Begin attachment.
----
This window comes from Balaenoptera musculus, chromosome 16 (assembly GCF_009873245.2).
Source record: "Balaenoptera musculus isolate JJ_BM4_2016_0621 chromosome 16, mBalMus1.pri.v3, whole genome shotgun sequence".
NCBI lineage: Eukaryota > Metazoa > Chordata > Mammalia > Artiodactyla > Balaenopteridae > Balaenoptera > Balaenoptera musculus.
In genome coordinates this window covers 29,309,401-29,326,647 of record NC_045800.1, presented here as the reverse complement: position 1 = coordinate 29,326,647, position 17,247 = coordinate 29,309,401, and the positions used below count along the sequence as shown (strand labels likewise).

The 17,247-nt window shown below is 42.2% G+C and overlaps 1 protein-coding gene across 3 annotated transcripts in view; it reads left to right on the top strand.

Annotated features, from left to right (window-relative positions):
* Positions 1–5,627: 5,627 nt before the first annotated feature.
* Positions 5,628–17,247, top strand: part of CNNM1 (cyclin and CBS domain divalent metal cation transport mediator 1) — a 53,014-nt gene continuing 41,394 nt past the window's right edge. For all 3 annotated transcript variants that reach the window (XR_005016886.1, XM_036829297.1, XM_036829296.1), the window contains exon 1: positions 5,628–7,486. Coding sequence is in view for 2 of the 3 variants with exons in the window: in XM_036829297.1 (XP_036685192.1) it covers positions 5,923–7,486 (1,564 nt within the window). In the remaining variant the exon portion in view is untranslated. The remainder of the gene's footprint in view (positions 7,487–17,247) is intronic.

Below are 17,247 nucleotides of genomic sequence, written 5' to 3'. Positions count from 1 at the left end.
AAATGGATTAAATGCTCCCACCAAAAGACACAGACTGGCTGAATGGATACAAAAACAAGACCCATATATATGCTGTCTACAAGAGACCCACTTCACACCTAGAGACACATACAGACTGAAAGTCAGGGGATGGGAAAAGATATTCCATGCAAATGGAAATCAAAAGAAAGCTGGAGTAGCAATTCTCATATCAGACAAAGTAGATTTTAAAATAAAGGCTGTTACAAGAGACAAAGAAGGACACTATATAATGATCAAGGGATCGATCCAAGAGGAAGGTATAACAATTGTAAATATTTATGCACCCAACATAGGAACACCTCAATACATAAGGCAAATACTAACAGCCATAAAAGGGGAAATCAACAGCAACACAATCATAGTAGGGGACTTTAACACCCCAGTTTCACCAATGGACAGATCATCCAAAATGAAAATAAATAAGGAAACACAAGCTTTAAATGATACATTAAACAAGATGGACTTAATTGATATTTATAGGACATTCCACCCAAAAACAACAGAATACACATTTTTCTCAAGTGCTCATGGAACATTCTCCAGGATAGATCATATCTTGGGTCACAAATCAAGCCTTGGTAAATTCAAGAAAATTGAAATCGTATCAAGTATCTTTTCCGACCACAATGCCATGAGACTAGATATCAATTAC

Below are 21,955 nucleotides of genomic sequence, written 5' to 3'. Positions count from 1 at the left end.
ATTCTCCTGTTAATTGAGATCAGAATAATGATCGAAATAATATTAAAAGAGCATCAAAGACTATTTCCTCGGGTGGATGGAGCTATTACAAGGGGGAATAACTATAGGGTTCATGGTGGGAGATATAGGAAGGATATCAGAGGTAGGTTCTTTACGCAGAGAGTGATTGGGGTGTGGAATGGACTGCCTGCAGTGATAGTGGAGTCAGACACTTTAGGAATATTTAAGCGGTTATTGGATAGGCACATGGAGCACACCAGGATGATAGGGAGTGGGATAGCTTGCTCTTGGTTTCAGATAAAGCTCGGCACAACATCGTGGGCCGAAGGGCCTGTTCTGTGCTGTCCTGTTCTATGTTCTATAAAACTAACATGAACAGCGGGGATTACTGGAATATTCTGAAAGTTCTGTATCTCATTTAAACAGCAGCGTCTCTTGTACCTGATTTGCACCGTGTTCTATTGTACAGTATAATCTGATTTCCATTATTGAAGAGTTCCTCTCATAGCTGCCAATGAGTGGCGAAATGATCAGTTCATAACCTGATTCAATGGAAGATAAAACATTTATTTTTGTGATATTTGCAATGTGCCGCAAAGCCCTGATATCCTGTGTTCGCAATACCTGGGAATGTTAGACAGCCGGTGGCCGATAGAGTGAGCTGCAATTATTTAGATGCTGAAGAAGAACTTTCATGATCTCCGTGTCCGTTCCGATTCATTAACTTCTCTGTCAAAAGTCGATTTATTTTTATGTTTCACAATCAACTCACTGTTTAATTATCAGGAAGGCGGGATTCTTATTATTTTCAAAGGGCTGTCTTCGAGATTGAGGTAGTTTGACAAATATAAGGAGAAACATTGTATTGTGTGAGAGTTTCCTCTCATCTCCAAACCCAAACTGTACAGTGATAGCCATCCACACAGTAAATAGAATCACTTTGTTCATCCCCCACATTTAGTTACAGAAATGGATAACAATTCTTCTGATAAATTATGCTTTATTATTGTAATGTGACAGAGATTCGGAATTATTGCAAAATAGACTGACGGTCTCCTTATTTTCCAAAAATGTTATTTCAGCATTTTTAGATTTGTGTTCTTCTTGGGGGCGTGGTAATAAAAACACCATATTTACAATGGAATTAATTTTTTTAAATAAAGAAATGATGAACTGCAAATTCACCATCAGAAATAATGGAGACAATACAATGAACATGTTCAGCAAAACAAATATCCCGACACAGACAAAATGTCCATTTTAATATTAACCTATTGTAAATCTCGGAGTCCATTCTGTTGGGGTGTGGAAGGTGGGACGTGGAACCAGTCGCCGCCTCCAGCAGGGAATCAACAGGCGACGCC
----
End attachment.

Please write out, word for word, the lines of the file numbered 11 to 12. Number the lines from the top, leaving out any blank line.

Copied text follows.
Below are 21,955 nucleotides of genomic sequence, written 5' to 3'. Positions count from 1 at the left end.
ATTCTCCTGTTAATTGAGATCAGAATAATGATCGAAATAATATTAAAAGAGCATCAAAGACTATTTCCTCGGGTGGATGGAGCTATTACAAGGGGGAATAACTATAGGGTTCATGGTGGGAGATATAGGAAGGATATCAGAGGTAGGTTCTTTACGCAGAGAGTGATTGGGGTGTGGAATGGACTGCCTGCAGTGATAGTGGAGTCAGACACTTTAGGAATATTTAAGCGGTTATTGGATAGGCACATGGAGCACACCAGGATGATAGGGAGTGGGATAGCTTGCTCTTGGTTTCAGATAAAGCTCGGCACAACATCGTGGGCCGAAGGGCCTGTTCTGTGCTGTCCTGTTCTATGTTCTATAAAACTAACATGAACAGCGGGGATTACTGGAATATTCTGAAAGTTCTGTATCTCATTTAAACAGCAGCGTCTCTTGTACCTGATTTGCACCGTGTTCTATTGTACAGTATAATCTGATTTCCATTATTGAAGAGTTCCTCTCATAGCTGCCAATGAGTGGCGAAATGATCAGTTCATAACCTGATTCAATGGAAGATAAAACATTTATTTTTGTGATATTTGCAATGTGCCGCAAAGCCCTGATATCCTGTGTTCGCAATACCTGGGAATGTTAGACAGCCGGTGGCCGATAGAGTGAGCTGCAATTATTTAGATGCTGAAGAAGAACTTTCATGATCTCCGTGTCCGTTCCGATTCATTAACTTCTCTGTCAAAAGTCGATTTATTTTTATGTTTCACAATCAACTCACTGTTTAATTATCAGGAAGGCGGGATTCTTATTATTTTCAAAGGGCTGTCTTCGAGATTGAGGTAGTTTGACAAATATAAGGAGAAACATTGTATTGTGTGAGAGTTTCCTCTCATCTCCAAACCCAAACTGTACAGTGATAGCCATCCACACAGTAAATAGAATCACTTTGTTCATCCCCCACATTTAGTTACAGAAATGGATAACAATTCTTCTGATAAATTATGCTTTATTATTGTAATGTGACAGAGATTCGGAATTATTGCAAAATAGACTGACGGTCTCCTTATTTTCCAAAAATGTTATTTCAGCATTTTTAGATTTGTGTTCTTCTTGGGGGCGTGGTAATAAAAACACCATATTTACAATGGAATTAATTTTTTTAAATAAAGAAATGATGAACTGCAAATTCACCATCAGAAATAATGGAGACAATACAATGAACATGTTCAGCAAAACAAATATCCCGACACAGACAAAATGTCCATTTTAATATTAACCTATTGTAAATCTCGGAGTCCATTCTGTTGGGGTGTGGAAGGTGGGACGTGGAACCAGTCGCCGCCTCCAGCAGGGAATCAACAGGCGACGCC